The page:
If you would like to learn more about me or the online work I do for others, feel free to drop by my blog – The Real Supermum Blog (http://www.threalsupermumblog.com).



Categories: Health, Parenting/Children, Psychology

Tags: , , ,

15 replies

  1. You are such a strong lady Emma

  2. Emma,
    Your an inspiration the reason so many mums look at you as their role model.After everything you’ve been through your a strong woman someone who is a survivor your children are your life and you should be so proud of them and i’m 100% sure they are proud to have you as their mother.

    This brought a tear to my eye Em,But you know i’m here for you 24/7

    x

  3. A remarkable person breaking down stigma’s so many fear to talk about. Well done to you for believing you can beat this and being there for your children.

  4. I love how proud your children sound saying “My mum helps other mums and she writes” I understand the fear of your child saying to others “my mums ill” I hate the days that my heads ‘a bit funny’ with the fibromyalgia that I have. I’ve found that being the way I am and the things i’ve experienced because of it are what give me the passion to do what i’m doing now with my blog and the work i’m starting to do. You’re one strong woman Emma and I really admire you xx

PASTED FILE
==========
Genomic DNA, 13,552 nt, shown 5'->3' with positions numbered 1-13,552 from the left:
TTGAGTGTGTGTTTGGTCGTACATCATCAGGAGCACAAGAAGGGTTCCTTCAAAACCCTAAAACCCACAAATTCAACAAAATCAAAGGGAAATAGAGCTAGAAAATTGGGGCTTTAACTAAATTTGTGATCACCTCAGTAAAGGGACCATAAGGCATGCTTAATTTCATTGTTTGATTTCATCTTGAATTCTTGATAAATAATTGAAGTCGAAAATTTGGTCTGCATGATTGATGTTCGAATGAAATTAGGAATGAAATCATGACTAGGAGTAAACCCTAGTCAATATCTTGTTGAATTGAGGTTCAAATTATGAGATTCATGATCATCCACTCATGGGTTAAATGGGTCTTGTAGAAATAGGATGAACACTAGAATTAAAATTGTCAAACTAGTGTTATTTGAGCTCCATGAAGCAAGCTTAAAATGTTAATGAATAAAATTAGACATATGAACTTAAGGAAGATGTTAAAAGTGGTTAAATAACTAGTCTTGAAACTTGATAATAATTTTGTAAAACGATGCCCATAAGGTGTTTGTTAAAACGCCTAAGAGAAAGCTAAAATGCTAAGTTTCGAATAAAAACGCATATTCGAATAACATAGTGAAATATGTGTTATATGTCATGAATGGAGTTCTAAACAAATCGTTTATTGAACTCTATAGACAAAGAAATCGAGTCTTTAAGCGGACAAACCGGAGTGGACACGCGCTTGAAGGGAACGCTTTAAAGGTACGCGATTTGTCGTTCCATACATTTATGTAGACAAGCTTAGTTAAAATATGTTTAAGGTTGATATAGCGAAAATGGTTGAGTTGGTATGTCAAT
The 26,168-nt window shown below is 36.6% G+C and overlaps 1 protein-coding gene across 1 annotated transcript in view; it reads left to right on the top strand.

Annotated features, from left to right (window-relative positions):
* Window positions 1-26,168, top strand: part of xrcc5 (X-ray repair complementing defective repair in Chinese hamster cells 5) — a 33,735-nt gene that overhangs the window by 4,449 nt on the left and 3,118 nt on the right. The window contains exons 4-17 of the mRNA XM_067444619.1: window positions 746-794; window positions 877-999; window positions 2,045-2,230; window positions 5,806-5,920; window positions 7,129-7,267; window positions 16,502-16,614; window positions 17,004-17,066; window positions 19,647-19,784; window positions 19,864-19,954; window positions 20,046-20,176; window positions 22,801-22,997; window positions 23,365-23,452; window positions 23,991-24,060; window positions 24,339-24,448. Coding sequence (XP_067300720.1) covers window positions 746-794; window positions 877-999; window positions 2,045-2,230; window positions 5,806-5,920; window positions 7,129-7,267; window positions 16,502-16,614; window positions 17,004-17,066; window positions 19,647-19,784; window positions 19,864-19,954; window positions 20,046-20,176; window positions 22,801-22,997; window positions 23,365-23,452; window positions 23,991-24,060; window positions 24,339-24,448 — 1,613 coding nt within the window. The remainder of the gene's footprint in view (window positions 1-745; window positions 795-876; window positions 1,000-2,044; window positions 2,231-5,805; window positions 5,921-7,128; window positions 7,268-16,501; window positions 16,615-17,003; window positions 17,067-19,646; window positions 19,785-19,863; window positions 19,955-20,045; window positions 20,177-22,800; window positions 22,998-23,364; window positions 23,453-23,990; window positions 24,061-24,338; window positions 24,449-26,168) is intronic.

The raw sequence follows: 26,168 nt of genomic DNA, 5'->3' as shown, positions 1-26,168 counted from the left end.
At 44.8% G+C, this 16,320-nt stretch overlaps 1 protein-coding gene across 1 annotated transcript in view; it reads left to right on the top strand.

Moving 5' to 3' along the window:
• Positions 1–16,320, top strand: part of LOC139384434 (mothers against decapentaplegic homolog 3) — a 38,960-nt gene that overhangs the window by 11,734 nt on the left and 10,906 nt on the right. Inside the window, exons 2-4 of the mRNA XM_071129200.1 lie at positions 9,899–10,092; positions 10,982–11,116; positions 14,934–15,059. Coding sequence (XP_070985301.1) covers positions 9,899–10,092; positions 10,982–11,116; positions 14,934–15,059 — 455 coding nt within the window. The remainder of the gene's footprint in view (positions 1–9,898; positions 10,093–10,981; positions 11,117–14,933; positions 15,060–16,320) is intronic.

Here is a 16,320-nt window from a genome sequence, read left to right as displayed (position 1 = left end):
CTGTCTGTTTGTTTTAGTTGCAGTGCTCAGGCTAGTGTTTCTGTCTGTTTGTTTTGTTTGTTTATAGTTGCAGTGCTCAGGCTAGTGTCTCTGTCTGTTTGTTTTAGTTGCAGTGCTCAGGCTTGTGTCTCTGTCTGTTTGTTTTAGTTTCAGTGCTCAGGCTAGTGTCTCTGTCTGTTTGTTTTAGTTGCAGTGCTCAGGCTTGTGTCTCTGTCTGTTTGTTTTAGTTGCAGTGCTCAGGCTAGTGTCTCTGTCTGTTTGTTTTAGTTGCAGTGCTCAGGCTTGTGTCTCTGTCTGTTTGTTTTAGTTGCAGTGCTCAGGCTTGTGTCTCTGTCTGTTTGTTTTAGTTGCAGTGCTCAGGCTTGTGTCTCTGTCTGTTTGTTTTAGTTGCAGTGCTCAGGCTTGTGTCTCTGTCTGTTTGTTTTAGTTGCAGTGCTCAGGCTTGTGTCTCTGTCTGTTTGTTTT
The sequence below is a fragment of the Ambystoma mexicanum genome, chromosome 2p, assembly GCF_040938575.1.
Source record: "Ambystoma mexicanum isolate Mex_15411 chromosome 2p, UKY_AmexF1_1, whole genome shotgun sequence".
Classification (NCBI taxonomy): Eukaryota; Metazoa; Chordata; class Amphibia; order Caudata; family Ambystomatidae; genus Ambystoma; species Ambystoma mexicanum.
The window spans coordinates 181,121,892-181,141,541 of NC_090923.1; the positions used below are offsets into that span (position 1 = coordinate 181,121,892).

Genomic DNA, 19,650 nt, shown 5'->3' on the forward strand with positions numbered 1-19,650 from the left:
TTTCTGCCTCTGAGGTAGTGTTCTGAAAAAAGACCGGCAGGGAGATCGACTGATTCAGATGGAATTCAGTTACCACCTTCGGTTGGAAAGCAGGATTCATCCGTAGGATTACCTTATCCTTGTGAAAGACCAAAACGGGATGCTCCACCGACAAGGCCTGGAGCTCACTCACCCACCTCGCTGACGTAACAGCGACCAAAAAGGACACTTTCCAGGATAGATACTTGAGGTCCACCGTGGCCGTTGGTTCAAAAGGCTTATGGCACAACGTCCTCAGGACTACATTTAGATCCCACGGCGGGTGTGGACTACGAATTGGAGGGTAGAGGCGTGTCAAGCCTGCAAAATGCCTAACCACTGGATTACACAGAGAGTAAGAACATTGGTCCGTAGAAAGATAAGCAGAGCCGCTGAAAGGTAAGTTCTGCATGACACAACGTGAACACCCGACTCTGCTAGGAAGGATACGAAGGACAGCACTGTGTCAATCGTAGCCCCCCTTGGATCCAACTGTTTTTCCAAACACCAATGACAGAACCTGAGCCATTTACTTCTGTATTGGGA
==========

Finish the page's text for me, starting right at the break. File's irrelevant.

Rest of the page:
5. what a strong woman and a good mother x

  6. Emma, you are am amazing woman, and a loving mother and wife to matt. I go on your blog daily, and also come on your group daily, cant get enough🙂 Much love to you x x

  7. emma is such an isperation to us all she has helped me through the tough times of pre natel and postnatel depression would recomend anyone to have a look through the blog❤

  8. Ive known emma through the group for a few months now.
    I know shes labelled as this, that and the other but to me shes not these things, or more to the point shes not just these things.